As an aspect of expanded-states, listening in this way could be likened to eco-mystical practices that enable us to interface with terran and cosmic forces capable of shaping and re-shaping our sense of place and purpose. By "purpose" I mean the relational fields that beckon our imaginations and erotic passion to conspire ongoingly with the world. A storying-with existence, which includes the unseen and formless, as well as the ancestral. Listening in this way re-members our bodily awareness to an animistic consciousness that recognizes the divinity, intelligence, agency, and ensoulment within matter. Eco-mystical states initiate transformations through embodied conversations with the animistic world, and our synesthetic bodies are the medium by which we can listen.


Mystical experiences, by their very nature, challenge and erode fixities and certainties. And at a time where one might say there is an absence of deep listening from many of the multi-specied humans, might we consider this an evolutionary stage necessitating change? That what was being listened for and where we were listening from needed to be interrupted? That the crack of what we might call a "collective trauma" has opened up a chasm of potentiality that allows other narratives and ways of being to come through? And that eco-mysticisms are a part of the "trauma work" that enables people to listen deeply from unknown places within themselves? For trauma disrupts our worldviews and sense of "self," and these times are asking for us to be in relationship from renewed places of yet-to-be-known possibilities.


I'd like to acknowledge here that the topic of trauma is vast, and beckons a whole other essay, or better yet, a saga to be written. Which also means we have to address our understanding of healing. That is another essay coming "soon" by myself and colleagues. Ok, let's continue.


I don’t understand these times to be unnatural. Extinction is Gaian. Humans are Gaian. I'm not saying I wish to see the whales or bears or flowers of the desert pass out of corporeal existence. I grieve their disappearance, and encourage the imagining of other relational possibilities; of other sublime ways we can story-with the world. I also feel compelled to carry the knowing that the Earth has never sustained the same shape. In fact, notions of sustainability are, well, unsustainable. The Earth has never been fixed, and is a most miraculous and terrifying shapeshifter.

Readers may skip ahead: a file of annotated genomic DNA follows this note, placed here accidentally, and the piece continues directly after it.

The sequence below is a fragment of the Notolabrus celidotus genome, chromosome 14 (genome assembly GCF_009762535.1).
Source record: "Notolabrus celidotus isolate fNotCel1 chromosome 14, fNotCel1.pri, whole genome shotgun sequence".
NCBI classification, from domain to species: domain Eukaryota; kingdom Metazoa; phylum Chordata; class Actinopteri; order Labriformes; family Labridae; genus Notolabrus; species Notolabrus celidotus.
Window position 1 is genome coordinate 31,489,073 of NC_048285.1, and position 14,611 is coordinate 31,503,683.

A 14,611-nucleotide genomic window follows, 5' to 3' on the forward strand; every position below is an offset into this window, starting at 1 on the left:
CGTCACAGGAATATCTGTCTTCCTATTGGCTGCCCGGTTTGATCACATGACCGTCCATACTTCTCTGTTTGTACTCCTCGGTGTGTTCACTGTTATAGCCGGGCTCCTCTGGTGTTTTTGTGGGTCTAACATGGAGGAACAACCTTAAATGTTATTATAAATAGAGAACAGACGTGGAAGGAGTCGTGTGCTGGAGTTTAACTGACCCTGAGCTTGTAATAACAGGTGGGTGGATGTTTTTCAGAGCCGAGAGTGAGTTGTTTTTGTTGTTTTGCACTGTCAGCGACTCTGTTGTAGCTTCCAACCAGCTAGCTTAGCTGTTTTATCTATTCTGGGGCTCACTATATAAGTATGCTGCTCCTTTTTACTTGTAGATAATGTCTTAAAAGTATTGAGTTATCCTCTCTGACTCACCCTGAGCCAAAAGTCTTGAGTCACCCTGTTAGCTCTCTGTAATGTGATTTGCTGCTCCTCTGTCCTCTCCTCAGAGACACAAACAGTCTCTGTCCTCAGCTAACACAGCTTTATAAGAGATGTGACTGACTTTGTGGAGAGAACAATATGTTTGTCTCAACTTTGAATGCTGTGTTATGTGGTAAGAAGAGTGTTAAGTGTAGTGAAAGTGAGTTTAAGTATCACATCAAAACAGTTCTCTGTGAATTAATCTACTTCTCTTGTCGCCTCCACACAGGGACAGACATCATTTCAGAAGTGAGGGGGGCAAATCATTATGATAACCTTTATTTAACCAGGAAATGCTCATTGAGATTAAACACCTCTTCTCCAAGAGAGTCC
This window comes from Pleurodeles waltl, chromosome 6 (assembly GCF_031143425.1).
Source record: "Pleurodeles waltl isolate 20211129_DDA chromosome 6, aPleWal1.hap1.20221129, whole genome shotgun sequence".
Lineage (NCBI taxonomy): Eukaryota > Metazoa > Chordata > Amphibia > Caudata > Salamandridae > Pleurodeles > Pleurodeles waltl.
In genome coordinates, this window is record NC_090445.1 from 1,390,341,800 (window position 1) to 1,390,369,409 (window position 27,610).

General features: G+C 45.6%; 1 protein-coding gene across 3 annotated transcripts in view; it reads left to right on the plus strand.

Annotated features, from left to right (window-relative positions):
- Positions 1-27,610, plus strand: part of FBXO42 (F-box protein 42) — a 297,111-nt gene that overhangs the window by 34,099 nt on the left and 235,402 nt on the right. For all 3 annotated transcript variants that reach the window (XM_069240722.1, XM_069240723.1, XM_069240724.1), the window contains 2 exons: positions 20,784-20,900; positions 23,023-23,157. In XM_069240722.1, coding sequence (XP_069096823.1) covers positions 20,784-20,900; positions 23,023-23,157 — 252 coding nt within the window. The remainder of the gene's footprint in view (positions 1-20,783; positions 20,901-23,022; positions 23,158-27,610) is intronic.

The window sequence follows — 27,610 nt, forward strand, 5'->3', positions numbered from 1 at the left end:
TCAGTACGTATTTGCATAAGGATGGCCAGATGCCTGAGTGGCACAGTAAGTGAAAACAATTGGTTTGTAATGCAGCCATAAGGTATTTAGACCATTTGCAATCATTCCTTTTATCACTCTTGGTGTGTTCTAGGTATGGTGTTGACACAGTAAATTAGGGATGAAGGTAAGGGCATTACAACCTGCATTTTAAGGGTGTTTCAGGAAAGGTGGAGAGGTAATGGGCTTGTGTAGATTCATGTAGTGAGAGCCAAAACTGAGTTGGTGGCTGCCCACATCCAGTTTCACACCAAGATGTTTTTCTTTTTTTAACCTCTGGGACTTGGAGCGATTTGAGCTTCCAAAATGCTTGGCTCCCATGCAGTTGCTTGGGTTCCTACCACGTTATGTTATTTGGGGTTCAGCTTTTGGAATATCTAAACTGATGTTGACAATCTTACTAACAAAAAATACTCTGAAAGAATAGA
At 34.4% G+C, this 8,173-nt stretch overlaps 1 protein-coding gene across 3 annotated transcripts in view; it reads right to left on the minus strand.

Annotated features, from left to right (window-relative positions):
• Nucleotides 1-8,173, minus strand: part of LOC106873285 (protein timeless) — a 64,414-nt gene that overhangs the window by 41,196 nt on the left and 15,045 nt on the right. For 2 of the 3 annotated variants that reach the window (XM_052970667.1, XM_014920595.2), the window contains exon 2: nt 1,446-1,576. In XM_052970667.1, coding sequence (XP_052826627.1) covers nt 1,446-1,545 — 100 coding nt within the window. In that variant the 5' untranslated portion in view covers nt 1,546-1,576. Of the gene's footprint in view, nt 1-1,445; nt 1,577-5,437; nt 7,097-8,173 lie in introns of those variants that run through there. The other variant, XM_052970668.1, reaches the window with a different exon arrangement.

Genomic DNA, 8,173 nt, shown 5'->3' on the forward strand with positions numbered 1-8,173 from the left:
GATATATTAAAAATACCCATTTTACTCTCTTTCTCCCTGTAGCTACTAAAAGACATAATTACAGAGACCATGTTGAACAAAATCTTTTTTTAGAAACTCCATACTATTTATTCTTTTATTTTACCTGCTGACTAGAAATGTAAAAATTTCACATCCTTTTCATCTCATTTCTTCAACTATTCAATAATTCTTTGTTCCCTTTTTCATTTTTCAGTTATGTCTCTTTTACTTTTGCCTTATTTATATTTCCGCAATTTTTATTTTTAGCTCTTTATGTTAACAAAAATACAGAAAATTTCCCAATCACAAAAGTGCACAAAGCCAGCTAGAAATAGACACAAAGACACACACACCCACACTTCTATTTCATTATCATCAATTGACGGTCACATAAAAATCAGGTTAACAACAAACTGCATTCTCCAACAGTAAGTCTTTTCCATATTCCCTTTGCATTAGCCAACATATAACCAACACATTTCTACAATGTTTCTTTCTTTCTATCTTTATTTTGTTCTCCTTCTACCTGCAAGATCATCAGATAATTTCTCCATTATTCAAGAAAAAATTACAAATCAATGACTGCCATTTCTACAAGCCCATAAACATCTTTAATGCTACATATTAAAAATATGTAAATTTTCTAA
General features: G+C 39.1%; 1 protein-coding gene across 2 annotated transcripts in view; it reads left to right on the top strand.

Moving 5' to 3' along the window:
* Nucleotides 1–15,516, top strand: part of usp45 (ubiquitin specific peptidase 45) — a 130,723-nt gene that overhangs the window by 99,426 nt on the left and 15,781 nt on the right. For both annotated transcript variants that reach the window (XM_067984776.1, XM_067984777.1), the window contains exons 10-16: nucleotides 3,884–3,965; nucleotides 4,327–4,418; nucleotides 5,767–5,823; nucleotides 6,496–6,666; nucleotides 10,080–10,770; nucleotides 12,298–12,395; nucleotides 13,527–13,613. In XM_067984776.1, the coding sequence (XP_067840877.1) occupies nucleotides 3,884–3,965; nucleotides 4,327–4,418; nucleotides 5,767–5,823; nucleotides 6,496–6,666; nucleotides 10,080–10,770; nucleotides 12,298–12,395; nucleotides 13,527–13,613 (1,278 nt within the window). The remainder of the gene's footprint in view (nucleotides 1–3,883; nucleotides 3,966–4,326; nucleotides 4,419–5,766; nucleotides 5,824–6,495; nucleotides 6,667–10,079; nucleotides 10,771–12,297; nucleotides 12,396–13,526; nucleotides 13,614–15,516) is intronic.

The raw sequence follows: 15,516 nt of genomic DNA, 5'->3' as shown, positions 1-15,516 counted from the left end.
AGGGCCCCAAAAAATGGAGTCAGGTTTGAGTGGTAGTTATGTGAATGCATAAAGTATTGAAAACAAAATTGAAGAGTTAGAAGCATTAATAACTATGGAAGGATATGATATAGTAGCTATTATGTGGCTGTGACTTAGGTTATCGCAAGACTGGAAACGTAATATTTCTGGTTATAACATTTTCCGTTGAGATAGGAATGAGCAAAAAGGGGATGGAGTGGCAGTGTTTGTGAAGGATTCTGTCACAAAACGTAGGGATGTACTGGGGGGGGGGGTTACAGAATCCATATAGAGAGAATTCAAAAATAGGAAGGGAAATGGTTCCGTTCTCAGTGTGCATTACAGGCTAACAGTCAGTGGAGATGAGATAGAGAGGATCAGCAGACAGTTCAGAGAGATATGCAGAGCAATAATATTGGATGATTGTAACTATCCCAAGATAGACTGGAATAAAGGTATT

Current conceptions of sustainability spring from industrial paradigms pursuing the belief that humanity could continue to live in particular ways that could go uninterrupted. "Sustain," at its root, means "to endure" or "keep up a particular action." Life is not sustaining - it changes, expands, collapses, diversifies, and complexifies. Even our most well-intended environmentalisms seek to sustain ecologies and species, in that they don't disappear by "human means." The trouble with this pursuit is that humans will never not be entwined with all of life, and even when unintended, have and continue to have a hand in the terraing of the world.


Though there are many claims that romanticize our bipedal ancestors, humans have not consistently lived "sustainably." Rather, the extinction of megafauna (spanning a 125,000 year period) coincides with the arrival of humans. In that, humans participated in their demise. This does not mean that all human life-ways have been extractive and consumptive. Indigenous cultures have demonstrated this (and many still do, to the best of their ability given the far-reaching grip of colonizing culture), which often coincides with an understanding that what the land gives, the land can take away. As was the case (more recently, in 2018) in Hawai'i when the island's volcano erupted, and offerings were brought with the understanding that, that's what it means to live with Kīlauea. I also wish to be careful here, as it's a slippery slope in the essentializing of indigenous peoples. And these times we are living are very complex.